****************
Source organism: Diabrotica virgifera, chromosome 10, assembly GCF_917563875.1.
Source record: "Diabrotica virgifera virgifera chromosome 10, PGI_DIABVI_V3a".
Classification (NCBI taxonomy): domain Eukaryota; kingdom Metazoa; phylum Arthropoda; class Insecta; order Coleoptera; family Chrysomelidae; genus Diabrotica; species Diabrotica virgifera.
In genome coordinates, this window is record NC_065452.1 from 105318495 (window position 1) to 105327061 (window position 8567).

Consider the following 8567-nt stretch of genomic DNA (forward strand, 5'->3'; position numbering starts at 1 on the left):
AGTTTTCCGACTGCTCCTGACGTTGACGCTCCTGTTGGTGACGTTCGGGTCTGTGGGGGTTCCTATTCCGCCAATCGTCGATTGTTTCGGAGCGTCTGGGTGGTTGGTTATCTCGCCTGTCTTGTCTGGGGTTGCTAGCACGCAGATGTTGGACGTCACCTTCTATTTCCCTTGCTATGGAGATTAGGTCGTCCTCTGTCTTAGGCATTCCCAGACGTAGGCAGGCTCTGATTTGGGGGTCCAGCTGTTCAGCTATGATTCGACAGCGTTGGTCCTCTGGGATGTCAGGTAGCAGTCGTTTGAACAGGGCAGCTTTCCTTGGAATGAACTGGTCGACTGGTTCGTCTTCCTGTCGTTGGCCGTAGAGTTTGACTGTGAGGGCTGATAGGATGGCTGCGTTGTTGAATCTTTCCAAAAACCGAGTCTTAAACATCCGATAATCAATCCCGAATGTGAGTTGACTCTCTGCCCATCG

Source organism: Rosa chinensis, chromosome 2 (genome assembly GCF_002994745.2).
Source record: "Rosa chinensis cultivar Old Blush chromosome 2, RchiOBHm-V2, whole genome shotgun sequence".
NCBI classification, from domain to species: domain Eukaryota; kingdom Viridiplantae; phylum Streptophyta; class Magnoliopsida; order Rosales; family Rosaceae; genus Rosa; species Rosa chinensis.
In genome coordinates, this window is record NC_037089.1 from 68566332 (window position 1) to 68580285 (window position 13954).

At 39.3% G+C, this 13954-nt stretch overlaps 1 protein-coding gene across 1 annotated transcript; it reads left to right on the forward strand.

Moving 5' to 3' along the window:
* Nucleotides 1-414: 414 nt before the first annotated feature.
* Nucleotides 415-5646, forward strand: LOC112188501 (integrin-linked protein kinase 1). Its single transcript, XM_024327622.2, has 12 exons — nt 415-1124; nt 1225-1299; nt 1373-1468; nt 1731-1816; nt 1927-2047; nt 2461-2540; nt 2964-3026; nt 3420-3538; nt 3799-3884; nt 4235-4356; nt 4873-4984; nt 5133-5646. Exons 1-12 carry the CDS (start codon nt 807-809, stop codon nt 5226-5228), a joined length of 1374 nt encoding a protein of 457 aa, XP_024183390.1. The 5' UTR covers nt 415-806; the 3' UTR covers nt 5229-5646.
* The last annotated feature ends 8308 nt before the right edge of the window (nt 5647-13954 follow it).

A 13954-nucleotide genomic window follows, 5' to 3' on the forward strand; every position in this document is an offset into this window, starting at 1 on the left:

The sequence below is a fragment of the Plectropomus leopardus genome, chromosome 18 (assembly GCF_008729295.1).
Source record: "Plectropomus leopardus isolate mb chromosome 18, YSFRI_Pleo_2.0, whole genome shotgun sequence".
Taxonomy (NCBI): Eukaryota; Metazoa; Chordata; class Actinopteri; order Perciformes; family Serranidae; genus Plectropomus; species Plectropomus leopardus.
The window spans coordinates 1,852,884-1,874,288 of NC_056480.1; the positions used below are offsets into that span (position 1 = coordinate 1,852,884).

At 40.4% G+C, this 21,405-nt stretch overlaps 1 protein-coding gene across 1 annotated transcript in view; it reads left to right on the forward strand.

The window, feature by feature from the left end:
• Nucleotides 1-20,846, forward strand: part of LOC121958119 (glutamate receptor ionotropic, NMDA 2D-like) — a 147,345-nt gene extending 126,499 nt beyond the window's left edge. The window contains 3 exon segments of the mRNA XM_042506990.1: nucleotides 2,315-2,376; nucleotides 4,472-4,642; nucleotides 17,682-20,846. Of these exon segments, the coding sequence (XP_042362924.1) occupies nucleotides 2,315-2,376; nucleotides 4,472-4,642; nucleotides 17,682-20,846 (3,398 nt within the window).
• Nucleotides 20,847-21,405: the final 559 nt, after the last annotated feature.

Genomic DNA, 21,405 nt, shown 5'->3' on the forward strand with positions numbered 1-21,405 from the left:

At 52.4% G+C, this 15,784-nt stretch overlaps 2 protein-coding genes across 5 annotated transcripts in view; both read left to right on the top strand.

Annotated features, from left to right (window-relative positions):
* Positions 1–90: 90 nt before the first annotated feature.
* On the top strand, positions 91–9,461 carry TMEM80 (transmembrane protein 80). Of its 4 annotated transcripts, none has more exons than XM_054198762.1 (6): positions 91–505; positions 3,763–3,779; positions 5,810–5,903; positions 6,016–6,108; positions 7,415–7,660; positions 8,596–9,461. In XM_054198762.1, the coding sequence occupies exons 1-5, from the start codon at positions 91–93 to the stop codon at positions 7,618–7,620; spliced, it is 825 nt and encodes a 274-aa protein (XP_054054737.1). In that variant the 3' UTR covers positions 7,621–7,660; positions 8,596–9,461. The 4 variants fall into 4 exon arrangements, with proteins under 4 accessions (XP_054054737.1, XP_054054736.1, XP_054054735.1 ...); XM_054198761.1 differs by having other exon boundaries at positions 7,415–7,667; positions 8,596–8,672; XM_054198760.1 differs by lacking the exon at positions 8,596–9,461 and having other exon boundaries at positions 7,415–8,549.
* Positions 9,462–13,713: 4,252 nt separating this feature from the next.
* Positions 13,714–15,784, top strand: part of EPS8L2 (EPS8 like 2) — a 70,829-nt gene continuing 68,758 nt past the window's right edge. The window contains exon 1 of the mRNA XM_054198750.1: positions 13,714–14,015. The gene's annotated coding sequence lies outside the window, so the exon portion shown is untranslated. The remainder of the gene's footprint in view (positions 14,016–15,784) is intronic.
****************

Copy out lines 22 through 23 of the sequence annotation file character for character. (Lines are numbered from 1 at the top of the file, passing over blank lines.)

The window, feature by feature from the left end:
• Nucleotides 1-20,846, forward strand: part of LOC121958119 (glutamate receptor ionotropic, NMDA 2D-like) — a 147,345-nt gene extending 126,499 nt beyond the window's left edge. The window contains 3 exon segments of the mRNA XM_042506990.1: nucleotides 2,315-2,376; nucleotides 4,472-4,642; nucleotides 17,682-20,846. Of these exon segments, the coding sequence (XP_042362924.1) occupies nucleotides 2,315-2,376; nucleotides 4,472-4,642; nucleotides 17,682-20,846 (3,398 nt within the window).